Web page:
If I file bankruptcy, what happens to the vehicles that I am making payments on?

Get Legal Help Today

 Secured with SHA-256 Encryption

If I file bankruptcy, what happens to the vehicles that I am making payments on?

Asked on November 3, 2014 under Bankruptcy Law, California

Answers:

S.L,. Member, California Bar / FreeAdvice Contributing Attorney

Answered 6 years ago | Contributor

If you are filing Chapter 7 bankruptcy, you can either keep the vehicles and continue making payments by reaffirming the debts by including a Statement of Intention in your bankruptcy.  You also mail a copy of the Statement of Intention to your lender.  When reaffirming a debt, the terms of your payments are negotiable and your lender might offer you a better deal than you currently have.

If you decide to surrender the vehicles to the lender, this is called redemption.  You will need to file your Statement of Intention with your bankruptcy and mail a copy of the Statement of Intention to your lender.  This clears you of further liability on the debt after your bankruptcy.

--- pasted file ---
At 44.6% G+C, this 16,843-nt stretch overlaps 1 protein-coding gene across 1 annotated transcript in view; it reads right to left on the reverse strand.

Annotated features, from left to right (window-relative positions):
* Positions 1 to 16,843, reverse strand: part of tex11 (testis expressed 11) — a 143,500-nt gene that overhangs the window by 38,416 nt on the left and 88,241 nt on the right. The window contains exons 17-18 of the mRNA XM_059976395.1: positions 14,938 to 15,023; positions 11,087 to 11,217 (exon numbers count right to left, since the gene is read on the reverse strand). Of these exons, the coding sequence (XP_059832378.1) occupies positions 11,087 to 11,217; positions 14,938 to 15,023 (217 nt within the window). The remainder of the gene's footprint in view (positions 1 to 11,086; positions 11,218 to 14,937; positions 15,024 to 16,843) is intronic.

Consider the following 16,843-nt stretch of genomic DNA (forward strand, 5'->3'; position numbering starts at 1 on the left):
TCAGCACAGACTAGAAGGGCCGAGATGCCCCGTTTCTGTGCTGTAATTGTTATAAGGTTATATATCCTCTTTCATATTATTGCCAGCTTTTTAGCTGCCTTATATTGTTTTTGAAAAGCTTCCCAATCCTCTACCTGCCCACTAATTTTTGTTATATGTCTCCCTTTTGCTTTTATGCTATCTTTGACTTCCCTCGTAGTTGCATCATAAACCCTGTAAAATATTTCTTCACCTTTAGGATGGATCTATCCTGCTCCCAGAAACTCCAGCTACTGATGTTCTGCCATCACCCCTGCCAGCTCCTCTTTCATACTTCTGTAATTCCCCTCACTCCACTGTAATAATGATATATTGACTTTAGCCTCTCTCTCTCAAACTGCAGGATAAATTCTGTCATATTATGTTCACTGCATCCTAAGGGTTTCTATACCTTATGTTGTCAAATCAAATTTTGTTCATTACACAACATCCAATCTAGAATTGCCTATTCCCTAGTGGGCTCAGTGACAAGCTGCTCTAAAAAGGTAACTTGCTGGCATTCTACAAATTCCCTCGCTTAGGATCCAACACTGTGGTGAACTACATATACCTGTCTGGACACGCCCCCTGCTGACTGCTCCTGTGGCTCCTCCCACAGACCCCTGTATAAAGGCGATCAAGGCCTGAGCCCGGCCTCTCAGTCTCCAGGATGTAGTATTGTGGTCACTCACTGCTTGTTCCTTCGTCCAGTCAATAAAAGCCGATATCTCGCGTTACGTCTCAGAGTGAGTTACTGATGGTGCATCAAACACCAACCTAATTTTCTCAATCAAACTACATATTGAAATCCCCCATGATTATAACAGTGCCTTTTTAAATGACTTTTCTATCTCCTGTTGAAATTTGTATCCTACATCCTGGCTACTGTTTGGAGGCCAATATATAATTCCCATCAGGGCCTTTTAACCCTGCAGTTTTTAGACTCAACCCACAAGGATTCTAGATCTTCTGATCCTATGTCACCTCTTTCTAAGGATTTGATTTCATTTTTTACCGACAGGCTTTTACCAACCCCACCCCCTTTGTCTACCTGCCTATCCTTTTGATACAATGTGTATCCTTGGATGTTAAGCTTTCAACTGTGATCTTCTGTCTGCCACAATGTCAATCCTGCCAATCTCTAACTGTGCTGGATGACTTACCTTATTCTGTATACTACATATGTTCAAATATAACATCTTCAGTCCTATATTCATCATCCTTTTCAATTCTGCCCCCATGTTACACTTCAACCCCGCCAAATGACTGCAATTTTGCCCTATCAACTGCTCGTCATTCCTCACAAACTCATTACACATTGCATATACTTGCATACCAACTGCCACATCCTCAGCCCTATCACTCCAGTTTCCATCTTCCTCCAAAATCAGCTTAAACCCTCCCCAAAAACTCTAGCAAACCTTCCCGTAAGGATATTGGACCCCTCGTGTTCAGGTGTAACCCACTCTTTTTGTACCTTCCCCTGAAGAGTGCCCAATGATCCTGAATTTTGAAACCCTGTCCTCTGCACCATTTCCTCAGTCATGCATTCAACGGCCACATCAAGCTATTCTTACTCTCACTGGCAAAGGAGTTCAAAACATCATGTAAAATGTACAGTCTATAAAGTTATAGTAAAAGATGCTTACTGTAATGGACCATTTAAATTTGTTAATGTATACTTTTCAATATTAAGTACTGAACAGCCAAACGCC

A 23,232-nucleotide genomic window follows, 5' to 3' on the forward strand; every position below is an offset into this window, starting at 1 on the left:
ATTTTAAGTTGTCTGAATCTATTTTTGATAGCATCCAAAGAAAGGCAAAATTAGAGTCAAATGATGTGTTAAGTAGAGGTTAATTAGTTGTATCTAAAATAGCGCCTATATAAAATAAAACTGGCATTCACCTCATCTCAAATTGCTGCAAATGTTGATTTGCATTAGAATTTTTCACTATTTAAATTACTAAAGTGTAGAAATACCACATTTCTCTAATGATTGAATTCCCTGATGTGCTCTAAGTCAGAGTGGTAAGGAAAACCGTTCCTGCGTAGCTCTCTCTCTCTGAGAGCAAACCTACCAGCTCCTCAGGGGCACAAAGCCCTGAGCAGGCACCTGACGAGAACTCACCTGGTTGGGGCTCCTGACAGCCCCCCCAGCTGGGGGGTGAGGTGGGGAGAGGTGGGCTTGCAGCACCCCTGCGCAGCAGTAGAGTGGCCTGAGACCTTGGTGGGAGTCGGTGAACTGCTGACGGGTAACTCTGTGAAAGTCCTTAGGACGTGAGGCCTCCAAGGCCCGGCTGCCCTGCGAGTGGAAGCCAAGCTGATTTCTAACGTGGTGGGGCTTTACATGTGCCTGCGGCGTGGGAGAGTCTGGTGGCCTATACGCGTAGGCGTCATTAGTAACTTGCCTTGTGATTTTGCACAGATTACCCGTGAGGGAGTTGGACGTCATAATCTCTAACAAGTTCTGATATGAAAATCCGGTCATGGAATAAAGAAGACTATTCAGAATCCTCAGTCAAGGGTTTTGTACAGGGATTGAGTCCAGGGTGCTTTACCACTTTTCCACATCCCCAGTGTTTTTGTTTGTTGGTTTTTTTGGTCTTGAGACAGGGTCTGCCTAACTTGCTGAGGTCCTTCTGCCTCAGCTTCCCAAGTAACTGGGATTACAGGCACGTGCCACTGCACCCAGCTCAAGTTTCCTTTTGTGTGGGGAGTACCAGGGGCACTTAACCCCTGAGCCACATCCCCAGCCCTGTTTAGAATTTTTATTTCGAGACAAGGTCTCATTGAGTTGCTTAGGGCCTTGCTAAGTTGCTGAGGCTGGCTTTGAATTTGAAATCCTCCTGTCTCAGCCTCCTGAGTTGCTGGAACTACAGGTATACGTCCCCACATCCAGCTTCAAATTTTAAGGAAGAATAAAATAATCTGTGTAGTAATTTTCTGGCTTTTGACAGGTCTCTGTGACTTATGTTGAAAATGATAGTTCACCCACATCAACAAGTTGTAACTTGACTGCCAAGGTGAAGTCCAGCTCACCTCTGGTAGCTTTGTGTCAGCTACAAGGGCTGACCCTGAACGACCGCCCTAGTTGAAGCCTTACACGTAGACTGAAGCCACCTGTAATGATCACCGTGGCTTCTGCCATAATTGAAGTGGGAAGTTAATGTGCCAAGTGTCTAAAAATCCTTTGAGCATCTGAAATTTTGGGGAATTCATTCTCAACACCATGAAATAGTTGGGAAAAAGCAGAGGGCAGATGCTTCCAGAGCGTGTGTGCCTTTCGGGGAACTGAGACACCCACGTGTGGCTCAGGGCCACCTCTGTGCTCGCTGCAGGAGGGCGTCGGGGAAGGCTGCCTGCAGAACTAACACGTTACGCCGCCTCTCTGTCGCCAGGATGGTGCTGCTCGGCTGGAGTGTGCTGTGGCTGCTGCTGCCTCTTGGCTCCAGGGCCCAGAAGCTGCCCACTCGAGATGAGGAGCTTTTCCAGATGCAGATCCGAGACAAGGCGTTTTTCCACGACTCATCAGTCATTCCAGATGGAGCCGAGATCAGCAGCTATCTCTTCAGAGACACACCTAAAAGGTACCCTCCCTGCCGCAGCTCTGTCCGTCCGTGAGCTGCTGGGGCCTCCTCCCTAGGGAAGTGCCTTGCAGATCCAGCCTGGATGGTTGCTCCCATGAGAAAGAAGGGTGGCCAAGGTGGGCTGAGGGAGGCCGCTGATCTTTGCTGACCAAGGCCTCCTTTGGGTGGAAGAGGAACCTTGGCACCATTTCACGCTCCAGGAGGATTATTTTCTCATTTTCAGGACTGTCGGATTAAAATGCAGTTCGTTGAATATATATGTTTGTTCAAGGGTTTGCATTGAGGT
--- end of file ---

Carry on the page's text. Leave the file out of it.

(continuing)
If you are leasing the car, you can get out of the lease by rejecting the lease on your Statement of Intention.

Another option is to keep the car through redemption by paying the trustee a lump sum for the current value of the car, not the amount you owe on your loan balance.  Due to depreciation, the current value of the car may be considerably less than the amount you owe on the loan.

If you are filing Chapter 13 bankruptcy, you will have a plan (budget) for repayment of your creditors.


IMPORTANT NOTICE: The Answer(s) provided above are for general information only. The attorney providing the answer was not serving as the attorney for the person submitting the question or in any attorney-client relationship with such person. Laws may vary from state to state, and sometimes change. Tiny variations in the facts, or a fact not set forth in a question, often can change a legal outcome or an attorney's conclusion. Although AttorneyPages.com has verified the attorney was admitted to practice law in at least one jurisdiction, he or she may not be authorized to practice law in the jurisdiction referred to in the question, nor is he or she necessarily experienced in the area of the law involved. Unlike the information in the Answer(s) above, upon which you should NOT rely, for personal advice you can rely upon we suggest you retain an attorney to represent you.

Get Legal Help Today

Find the right lawyer for your legal issue.

 Secured with SHA-256 Encryption